Remembering Ronald Reagan’s Evil Empire

Every morning during the Reagan era (1981-1989), my morning meditation was Psalm 23, as my prayer of protection. It was the first half of the fourth verse I repeated constantly during those days: “Even though I walk through the valley of death, I will fear no evil.” And while I would like to say I walked sure-footed during those years, I didn’t. Throughout the Reagan years, my steps were tentative as I walked through my urban African-American enclave in New York City and witnessed folks dying from a mysterious virus that during its nascent stage had no name.

Our country’s AIDS epidemic during the reign of Reagan caused me to revisit the theological concept that, in my opinion, was used too cavalierly in my Christian fundamentalist growing up years — evil. Playing hooky from school, which I did a lot, was considered an act of evil, because you let the devil get the best of your judgment and actions. If you cut church, or bought candy with your offering money, which I also did, that was considered an unquestionable evil.

These transgressions, however, were seen not as acts of evil that could be altered with the right behavior modification therapy, but instead as intrinsic — evidence of an evil that was attributed to your ontological makeup. Or as my pastor would say, in an admonishing voice that trembled with the fear of God, it was an unalterable evil “way down deep in the marrow of your bones.” In trying to wrest myself from this oppressive use of the concept of evil that battered me in my growing up years, I shied away from it.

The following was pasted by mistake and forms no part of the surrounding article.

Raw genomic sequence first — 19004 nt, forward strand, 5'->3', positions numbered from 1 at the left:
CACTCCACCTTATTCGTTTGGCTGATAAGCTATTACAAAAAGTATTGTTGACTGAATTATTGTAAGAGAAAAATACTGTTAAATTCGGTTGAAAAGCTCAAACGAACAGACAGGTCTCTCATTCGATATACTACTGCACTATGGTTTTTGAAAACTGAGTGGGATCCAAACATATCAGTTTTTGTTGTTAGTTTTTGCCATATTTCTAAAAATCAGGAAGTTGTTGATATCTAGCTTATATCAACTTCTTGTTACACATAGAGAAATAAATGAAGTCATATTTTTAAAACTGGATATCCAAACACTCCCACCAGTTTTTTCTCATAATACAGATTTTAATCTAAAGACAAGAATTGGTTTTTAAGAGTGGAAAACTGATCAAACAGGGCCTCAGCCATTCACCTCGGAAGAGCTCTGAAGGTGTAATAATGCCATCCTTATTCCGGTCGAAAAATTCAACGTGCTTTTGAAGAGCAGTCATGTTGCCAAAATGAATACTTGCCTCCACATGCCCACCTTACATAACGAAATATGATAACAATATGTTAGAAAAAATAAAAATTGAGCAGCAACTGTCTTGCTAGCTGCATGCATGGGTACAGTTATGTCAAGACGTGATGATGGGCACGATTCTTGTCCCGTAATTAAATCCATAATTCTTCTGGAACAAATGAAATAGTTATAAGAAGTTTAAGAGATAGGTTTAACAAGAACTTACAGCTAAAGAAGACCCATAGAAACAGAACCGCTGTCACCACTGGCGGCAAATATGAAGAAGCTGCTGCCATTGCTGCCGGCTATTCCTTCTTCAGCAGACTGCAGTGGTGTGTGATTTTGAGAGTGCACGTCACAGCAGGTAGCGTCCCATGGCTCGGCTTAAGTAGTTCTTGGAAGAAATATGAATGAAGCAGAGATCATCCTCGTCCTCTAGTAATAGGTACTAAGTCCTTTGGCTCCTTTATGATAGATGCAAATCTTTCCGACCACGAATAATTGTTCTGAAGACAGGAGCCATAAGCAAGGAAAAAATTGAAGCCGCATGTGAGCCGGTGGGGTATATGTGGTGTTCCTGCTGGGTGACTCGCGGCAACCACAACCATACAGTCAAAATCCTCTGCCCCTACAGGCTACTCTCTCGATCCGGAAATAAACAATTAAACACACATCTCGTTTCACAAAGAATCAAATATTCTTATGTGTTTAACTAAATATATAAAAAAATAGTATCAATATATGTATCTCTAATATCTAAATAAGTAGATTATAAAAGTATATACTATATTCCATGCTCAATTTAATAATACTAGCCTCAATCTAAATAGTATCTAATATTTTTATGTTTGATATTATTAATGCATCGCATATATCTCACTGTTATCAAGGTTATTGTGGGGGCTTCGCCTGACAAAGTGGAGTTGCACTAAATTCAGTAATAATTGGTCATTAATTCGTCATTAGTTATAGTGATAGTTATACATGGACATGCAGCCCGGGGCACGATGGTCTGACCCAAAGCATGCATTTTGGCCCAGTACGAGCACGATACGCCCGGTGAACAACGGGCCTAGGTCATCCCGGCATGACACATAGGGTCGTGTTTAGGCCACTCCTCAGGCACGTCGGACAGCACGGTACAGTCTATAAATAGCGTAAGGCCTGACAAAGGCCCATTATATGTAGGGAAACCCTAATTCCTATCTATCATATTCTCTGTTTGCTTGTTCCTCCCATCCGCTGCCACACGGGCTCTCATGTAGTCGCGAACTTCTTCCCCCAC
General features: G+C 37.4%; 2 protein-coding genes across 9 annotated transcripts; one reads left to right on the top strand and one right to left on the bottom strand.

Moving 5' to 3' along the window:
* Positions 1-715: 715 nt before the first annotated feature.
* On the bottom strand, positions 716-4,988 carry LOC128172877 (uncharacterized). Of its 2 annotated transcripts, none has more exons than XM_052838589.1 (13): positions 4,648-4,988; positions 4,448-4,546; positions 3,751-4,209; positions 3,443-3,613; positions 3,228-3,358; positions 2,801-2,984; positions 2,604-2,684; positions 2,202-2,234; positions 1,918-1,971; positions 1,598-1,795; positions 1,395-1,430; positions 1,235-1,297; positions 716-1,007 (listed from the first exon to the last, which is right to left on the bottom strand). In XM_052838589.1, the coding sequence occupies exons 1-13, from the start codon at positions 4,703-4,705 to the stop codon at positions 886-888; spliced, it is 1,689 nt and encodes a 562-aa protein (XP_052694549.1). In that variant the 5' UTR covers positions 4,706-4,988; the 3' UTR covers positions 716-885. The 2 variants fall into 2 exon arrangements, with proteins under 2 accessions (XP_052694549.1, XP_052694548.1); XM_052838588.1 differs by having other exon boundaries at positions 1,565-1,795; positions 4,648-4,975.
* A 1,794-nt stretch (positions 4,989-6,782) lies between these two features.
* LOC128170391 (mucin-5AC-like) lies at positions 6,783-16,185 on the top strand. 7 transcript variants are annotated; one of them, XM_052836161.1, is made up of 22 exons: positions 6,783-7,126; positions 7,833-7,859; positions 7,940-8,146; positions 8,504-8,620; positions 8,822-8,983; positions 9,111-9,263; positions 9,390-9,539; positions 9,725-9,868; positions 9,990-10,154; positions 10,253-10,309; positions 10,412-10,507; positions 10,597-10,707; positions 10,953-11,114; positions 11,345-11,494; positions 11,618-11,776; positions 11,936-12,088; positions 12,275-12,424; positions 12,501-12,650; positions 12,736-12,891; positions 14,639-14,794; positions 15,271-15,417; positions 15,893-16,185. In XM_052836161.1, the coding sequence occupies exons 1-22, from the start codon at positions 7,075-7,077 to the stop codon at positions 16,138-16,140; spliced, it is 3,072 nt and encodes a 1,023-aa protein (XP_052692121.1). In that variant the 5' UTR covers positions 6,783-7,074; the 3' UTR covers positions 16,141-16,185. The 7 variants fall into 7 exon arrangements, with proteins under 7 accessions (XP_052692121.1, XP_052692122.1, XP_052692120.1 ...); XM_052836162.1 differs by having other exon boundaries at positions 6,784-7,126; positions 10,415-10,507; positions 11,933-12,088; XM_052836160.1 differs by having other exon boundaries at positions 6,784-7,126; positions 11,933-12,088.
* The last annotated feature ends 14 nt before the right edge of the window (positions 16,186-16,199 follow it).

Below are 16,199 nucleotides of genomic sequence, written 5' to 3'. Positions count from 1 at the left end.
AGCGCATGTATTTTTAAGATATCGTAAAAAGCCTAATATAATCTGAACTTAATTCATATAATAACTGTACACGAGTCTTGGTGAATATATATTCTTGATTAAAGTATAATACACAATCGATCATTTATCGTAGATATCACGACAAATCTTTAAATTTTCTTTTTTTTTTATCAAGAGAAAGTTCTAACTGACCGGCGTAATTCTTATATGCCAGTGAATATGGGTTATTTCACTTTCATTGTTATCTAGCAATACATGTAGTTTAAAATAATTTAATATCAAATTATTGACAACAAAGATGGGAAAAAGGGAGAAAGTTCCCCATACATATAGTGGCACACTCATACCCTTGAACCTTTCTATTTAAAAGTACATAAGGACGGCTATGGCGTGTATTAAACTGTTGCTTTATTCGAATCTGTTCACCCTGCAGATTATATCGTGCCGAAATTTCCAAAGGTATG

Evil, however, is indeed the best way to depict the Reagan era. It wasn’t until my seminary years when I took a course on theodicy, the study of suffering and evil in the world in light of the Christian claim that God is omnipresent, omnipotent, and omniscient, that I reexamined how it might be responsibly used in order to make systems of powers accountable for their actions.

Many religious conservatives believe that evil is born into a person; therefore, when you remove the bad seed you ostensibly remove the evil. However, evil exists in its various machinations because of systems, regimes, principalities, and, yes, presidencies of domination that allow it to give birth unchecked. As a system whose wheels churn on the absence of goodness, evil reduces people to objects, thus denying them of their basic human needs. And its strength to maintain human suffering is proportionate not only to its political and capital clout, but it is also proportionate to the strength of its religious ideological underpinning.

Many religious conservatives believe that evil is born into a person; therefore, when you remove the bad seed you ostensibly remove the evil. However, evil exists in its various machinations because of systems, regimes, principalities, and, yes, presidencies of domination that allow it to give birth unchecked.